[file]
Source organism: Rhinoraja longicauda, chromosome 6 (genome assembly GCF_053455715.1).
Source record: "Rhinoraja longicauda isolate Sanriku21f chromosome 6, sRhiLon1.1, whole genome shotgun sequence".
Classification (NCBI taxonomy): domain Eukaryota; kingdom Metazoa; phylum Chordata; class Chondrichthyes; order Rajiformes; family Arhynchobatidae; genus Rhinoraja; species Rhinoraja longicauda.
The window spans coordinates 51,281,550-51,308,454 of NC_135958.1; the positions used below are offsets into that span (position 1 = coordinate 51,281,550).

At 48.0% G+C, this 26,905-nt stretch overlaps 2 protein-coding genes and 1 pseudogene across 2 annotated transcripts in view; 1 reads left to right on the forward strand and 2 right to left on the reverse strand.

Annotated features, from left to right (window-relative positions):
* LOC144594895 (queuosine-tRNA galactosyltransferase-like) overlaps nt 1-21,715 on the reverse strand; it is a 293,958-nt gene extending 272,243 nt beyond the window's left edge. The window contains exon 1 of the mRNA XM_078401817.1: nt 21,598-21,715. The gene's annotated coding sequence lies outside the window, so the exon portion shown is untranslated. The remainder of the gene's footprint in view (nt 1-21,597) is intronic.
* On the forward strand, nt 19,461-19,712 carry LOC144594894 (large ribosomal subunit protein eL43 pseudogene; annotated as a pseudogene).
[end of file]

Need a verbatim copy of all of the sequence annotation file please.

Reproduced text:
Source organism: Rhinoraja longicauda, chromosome 6 (genome assembly GCF_053455715.1).
Source record: "Rhinoraja longicauda isolate Sanriku21f chromosome 6, sRhiLon1.1, whole genome shotgun sequence".
Classification (NCBI taxonomy): domain Eukaryota; kingdom Metazoa; phylum Chordata; class Chondrichthyes; order Rajiformes; family Arhynchobatidae; genus Rhinoraja; species Rhinoraja longicauda.
The window spans coordinates 51,281,550-51,308,454 of NC_135958.1; the positions used below are offsets into that span (position 1 = coordinate 51,281,550).

At 48.0% G+C, this 26,905-nt stretch overlaps 2 protein-coding genes and 1 pseudogene across 2 annotated transcripts in view; 1 reads left to right on the forward strand and 2 right to left on the reverse strand.

Annotated features, from left to right (window-relative positions):
* LOC144594895 (queuosine-tRNA galactosyltransferase-like) overlaps nt 1-21,715 on the reverse strand; it is a 293,958-nt gene extending 272,243 nt beyond the window's left edge. The window contains exon 1 of the mRNA XM_078401817.1: nt 21,598-21,715. The gene's annotated coding sequence lies outside the window, so the exon portion shown is untranslated. The remainder of the gene's footprint in view (nt 1-21,597) is intronic.
* On the forward strand, nt 19,461-19,712 carry LOC144594894 (large ribosomal subunit protein eL43 pseudogene; annotated as a pseudogene).